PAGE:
If I do it the following way, all is good since I'm saying to subset prob1 with only rows with education !=1 and all columns:


So this error message does make sense in a way, but it's still a bit cryptic in my opinion.

Monday, January 14, 2013

For loops (and how to avoid them)

My experience when starting out in R was trying to clean and recode data using for() loops, usually with a few if() statements in the loop as well, and finding the whole thing complicated and frustrating.

In this post, I'll go over how you can avoid for() loops for both improving the quality and speed of your programming, as well as your sanity.

So here we have our classic dataset called mydata.Rdata (you can download this if you want, link at the right):

And if I were in Stata and wanted to create an age group variable, I could just do:

gen Agegroup=1
replace Agegroup=2 if Age>10 & Age<20
replace Agegroup=3 if Age>=20

But when I try this in R, it fails:

Why does it fail? It fails because Age is a vector so the condition if(mydata$Age<10) is asking "is the vector Age less than 10", which is not what we want to know.  We want to ask, row by row is each element of Age<10, so we need to specify the element of the vector we're referring to. We don't specify the element and thus we get the warning (really, error), "only the first element will be used."  So when this fails, the first way people try to solve this problem is with a crazy for() loop like this:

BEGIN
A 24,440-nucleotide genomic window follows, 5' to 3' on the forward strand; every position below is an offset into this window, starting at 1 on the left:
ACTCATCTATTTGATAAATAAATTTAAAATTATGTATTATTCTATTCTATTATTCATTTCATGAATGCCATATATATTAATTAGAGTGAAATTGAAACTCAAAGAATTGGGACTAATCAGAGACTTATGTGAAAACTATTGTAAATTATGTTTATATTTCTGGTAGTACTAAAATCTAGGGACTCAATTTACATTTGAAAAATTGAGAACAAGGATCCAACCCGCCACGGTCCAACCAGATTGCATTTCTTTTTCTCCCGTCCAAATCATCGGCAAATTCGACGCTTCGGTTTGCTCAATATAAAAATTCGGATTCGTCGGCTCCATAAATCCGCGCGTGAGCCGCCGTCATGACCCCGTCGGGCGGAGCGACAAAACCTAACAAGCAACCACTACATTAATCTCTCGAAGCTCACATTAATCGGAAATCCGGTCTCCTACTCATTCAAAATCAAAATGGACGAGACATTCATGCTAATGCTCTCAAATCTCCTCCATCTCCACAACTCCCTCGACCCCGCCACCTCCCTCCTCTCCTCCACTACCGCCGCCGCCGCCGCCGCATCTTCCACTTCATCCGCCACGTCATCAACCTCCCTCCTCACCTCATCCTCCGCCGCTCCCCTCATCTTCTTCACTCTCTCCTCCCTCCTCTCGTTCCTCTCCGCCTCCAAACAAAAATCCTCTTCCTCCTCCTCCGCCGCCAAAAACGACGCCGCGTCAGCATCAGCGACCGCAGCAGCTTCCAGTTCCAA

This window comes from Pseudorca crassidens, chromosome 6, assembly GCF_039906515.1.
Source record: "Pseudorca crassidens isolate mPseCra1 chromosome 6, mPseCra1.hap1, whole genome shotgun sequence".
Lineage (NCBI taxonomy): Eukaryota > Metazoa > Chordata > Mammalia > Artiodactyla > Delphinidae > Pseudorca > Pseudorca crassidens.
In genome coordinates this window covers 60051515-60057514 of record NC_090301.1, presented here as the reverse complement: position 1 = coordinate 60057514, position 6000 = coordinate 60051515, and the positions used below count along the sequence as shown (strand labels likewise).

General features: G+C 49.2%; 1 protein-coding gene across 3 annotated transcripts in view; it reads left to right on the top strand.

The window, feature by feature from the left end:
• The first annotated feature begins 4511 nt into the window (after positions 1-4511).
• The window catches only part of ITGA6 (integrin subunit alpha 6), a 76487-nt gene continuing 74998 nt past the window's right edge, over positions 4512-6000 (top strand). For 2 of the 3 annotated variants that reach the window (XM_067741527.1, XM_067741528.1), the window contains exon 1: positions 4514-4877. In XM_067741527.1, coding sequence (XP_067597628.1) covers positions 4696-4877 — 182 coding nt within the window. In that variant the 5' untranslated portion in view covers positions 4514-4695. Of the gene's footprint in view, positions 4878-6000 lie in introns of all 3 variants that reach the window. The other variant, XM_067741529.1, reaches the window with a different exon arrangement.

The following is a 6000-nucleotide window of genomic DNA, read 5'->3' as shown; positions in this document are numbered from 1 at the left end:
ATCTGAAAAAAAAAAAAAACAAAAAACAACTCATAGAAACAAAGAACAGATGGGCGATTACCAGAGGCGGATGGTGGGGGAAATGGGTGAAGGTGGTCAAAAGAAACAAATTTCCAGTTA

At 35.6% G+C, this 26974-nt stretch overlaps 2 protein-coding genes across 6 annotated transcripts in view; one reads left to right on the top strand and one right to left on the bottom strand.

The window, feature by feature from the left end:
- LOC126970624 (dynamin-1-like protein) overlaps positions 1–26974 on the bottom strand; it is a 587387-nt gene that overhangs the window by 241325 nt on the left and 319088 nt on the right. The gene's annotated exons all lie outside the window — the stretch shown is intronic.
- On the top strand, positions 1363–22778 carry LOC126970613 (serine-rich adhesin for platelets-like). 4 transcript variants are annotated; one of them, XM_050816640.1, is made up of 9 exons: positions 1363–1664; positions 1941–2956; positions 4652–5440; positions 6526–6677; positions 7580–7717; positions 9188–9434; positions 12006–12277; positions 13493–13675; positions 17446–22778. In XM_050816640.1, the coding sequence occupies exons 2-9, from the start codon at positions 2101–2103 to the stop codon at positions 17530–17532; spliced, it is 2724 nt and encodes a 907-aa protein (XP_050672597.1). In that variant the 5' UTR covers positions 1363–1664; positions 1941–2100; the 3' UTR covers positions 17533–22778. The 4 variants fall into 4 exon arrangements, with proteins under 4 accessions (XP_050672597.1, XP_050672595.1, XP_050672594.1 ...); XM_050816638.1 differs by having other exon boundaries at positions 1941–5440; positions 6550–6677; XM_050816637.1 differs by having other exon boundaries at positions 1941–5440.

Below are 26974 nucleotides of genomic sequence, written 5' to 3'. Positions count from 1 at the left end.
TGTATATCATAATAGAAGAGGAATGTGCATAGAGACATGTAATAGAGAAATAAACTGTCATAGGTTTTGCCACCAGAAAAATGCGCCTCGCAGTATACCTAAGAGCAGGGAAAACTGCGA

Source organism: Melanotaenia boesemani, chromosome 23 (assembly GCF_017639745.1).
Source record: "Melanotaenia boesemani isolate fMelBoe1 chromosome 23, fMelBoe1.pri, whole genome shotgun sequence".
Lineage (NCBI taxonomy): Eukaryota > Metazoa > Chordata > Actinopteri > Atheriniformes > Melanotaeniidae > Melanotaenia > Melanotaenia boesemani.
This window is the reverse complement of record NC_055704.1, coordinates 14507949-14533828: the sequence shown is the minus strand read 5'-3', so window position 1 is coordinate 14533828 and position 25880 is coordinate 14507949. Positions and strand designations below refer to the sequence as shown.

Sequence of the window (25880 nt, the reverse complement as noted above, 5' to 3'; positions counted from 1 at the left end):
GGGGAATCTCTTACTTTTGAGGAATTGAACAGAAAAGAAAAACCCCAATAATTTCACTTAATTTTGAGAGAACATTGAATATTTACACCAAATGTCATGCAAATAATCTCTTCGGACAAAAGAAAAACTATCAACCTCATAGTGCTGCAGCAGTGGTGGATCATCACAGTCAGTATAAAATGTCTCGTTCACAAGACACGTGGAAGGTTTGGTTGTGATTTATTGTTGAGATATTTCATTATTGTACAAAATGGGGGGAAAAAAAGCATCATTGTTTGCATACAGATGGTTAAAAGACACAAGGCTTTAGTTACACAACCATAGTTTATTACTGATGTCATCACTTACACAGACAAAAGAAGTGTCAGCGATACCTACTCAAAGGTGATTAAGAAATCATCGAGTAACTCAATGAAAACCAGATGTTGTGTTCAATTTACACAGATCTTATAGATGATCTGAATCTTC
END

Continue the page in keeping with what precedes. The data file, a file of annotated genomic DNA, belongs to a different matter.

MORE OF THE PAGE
###########Unnecessarily long and ugly code below#######

for (i in  1:10){
  if(mydata$Age[i]>10 & mydata$Age[i]<20){

Here we tell R to go down the rows from i=1 to i=10, and for each of those rows indexed by i, check to see what value of Age it is, and then assign Agegroup a value of 1 or 2.  This works, but at a high cost - you can easily make a mistake with all those indexed vectors, and also for() loops take a lot of computing time, which would be a big deal if this dataset were 10000 observations instead of 10.

So how can we avoid doing this?

One of the most useful functions I have found is one that I have referred to a number of times in my blog so far - the ifelse() function.  The ifelse() function evaluates a condition, and then assigns a value if it's true and a value if it's false.  The great part about it is that it can read in a vector and check each element of the vector one by one so you don't need indices or a loop. You don't even need to initialize some new variable before you run the statement.  Like this:

mydata$newvariable<-ifelse(Condition of some variable,
                    Value of new variable if condition is true